Changes were recently made in how print jobs are handled at the library.
When printing from a library computer you no longer need to name and password each job. The new process ties your print job to the RNumber used to log onto the computer. To print, log onto the Pharos UniPrint station using the same RNumber/password you used to access the computer, swipe your Royal Card, and print. You will now see only the jobs you sent from your RNumber, not anyone else’s. PLEASE NOTE: IT IS CRITICAL THAT YOU LOG ON AND OFF LIBRARY COMPUTERS BECAUSE ALL PRINT JOBS ARE TIED TO RNUMBER.
You can now print from mobile devices to the library printers! Simply email your document to email@example.com from your @scranton.edu email address. Once you get a confirmation, go to any library Pharos UniPrint station. Enter your RNumber and email password, swipe your Royal Card, and print. If you need a color copy, you must print from a library computer, not a mobile device.
The Scannx scanners will not send jobs directly to the printer. If you need a paper copy, choose the email option and send the scan to your @scranton.edu email address. Then email your document to firstname.lastname@example.org from any computer or mobile device.
If you installed the Uniprint pop-up client/driver on your personal computer to allow printing, it will no longer work. Now simply email your document to email@example.com from your @scranton.edu email address. Once you get a confirmation, go to any library Pharos UniPrint station. Enter your RNumber and email password, swipe your Royal Card, and print. If you need a color copy, you must print from a library computer, not your own.
We hope that the availability of mobile printing, the elimination of having to name and password each print job separately, and the added security of seeing only your own print jobs will help outweigh the initial inconvenience of learning a new routine.
Photo courtesy of RDB Entertainments, Ltd.
Please join us for a free screening of “The Big City” (Mahānagara) on Wednesday February 11th at 7 p.m. in the Moskovitz Theater in The DeNaples Center. Dr. Satyajit Ghosh will lead a discussion after the film.
One of famed director Satyajit Ray’s greatest films, “The Big City” (Mahānagara) is set in Calcutta in the early 1960’s. The film centers on the changes in society and how they affect a traditional Indian family. Subrata and his wife Arati are having trouble supporting children and his parents on his salary as a bank clerk. With her husband’s reluctant support Arati takes a sales job in the city, but some family members have trouble adjusting to her new-found independence.
“The Big City” is in Bengali with English subtitles.
This event is open to faculty, staff, students and the public. Please email firstname.lastname@example.org for more information.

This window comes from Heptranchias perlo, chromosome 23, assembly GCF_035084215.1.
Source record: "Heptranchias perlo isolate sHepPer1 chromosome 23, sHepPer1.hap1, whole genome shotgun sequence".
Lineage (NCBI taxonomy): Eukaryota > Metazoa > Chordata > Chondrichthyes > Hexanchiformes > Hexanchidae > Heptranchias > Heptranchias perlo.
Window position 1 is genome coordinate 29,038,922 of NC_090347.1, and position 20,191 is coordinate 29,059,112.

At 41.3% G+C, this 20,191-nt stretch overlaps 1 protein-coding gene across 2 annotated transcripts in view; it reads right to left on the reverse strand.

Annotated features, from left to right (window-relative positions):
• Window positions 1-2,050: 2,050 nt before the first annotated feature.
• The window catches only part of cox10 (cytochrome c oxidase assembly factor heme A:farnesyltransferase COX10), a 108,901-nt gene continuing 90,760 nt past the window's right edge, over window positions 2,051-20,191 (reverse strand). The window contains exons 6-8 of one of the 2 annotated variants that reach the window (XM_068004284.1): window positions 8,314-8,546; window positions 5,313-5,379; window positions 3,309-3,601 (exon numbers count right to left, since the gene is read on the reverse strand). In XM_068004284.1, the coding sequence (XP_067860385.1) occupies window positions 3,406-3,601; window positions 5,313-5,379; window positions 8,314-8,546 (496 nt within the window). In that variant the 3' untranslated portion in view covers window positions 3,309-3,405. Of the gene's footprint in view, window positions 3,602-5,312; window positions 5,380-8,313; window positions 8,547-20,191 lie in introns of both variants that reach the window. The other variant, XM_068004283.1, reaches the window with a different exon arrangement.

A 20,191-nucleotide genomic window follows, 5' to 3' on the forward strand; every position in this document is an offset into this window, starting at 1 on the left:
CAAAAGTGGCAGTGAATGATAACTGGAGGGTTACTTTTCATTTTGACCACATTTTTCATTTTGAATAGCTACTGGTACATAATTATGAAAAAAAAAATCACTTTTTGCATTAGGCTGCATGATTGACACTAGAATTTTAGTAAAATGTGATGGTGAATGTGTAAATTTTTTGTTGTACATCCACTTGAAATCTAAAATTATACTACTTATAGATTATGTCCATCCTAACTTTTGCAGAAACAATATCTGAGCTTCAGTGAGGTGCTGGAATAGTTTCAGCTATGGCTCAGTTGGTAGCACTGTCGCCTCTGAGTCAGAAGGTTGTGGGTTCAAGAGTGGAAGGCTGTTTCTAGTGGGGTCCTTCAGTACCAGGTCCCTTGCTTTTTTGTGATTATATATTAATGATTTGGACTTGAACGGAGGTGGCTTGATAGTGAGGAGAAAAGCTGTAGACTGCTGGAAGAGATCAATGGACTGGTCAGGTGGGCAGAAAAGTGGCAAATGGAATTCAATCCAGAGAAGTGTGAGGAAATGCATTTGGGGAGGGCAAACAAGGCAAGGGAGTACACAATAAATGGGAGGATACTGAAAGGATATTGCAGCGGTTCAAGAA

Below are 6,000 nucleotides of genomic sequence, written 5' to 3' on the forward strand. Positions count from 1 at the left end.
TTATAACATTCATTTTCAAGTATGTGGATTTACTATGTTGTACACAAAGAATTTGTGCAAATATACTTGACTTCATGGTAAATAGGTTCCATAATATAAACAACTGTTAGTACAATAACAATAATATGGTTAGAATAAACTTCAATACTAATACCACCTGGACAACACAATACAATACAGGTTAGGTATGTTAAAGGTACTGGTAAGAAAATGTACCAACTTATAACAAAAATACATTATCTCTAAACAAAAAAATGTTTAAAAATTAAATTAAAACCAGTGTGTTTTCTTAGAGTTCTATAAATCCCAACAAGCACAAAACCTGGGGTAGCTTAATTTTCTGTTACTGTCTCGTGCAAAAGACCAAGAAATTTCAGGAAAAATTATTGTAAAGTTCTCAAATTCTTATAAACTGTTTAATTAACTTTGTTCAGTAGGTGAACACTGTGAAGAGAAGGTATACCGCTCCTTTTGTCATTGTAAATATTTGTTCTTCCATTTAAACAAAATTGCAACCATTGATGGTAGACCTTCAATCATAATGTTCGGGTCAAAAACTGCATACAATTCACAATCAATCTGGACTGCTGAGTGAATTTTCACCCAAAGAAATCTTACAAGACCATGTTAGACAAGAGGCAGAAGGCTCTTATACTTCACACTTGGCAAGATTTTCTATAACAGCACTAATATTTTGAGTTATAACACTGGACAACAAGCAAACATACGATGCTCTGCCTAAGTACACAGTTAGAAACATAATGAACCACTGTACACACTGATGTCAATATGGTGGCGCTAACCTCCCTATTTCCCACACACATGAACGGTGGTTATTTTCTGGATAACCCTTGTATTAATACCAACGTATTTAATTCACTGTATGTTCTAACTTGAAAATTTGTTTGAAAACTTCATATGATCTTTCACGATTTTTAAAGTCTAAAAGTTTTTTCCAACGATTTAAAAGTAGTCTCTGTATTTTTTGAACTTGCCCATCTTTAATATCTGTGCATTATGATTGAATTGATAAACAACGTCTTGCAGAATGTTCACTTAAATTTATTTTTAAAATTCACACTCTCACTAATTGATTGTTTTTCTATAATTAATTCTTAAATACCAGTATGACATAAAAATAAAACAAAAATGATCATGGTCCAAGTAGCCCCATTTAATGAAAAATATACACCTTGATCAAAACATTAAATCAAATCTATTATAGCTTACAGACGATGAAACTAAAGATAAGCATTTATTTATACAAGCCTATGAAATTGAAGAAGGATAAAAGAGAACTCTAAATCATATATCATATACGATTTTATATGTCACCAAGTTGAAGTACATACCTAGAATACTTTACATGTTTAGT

Film series sponsored by a University of Scranton Diversity Initiative Grant through the Office of Equity and Diversity.
On December 8th, a group of Tibet monks from Gaden Shartse Monastic College in Southern India will visit The University of Scranton. The purpose of their tour is to share with all people the monks’ culture, as well as practices and paths to inner peace and compassion. This will be a unique learning experience for our community.
Please join us for any of the following events on December 8th:
9 am – 7pm Sand Mandala of Peace – Feel free to come and go and observe.
Loyola Science Center Atrium
11 am Classroom Visit – Open Discussion and Q&A
Loyola Science Center 127
**RSVP required for the classroom visit to email@example.com
6 pm Evening Recitation of Tara Puja Ritual & Prayers
Loyola Science Center 133, PNC Auditorium
7 pm Dissolution (sweeping) of Mandala, Blessing & Distribution of Sand
Loyola Science Center Atrium
For more information visit www.sacredartsoftibettour.org
Travis Nykaza, a Scranton native, began his work here in June of 2011, just days after graduating from Scranton Preparatory School. He was eager to begin working and got a good head start working with us all summer before his freshman year began. He has faithfully continued his tradition of working every summer since then. Those summers included several “shifting” projects in the stacks that most student workers just hear about later. Of course he has put in many hours during the Academic years as well.
Although his family is just across town, he lives on campus in order to get the full college experience. However, having his family nearby allows him to visit his parents and his beloved cat “Snowball” often enough. In his spare time he enjoys chess, writing, watching movies and reading. Some of his favorite movies are Interstellar, Twilight Samurai and Spirited Away to name a few. His favorite books are A Song of Ice and Fire Series, Dune, Ender’s Game Series and Shogun.
The thing he loves most about working in the Weinberg Library is that he gets to interact with people from every level of The University community. Working in the Library has helped him to learn more about the many services the Library has to offer. His advice to other students is to explore the Library’s web pages and the building itself.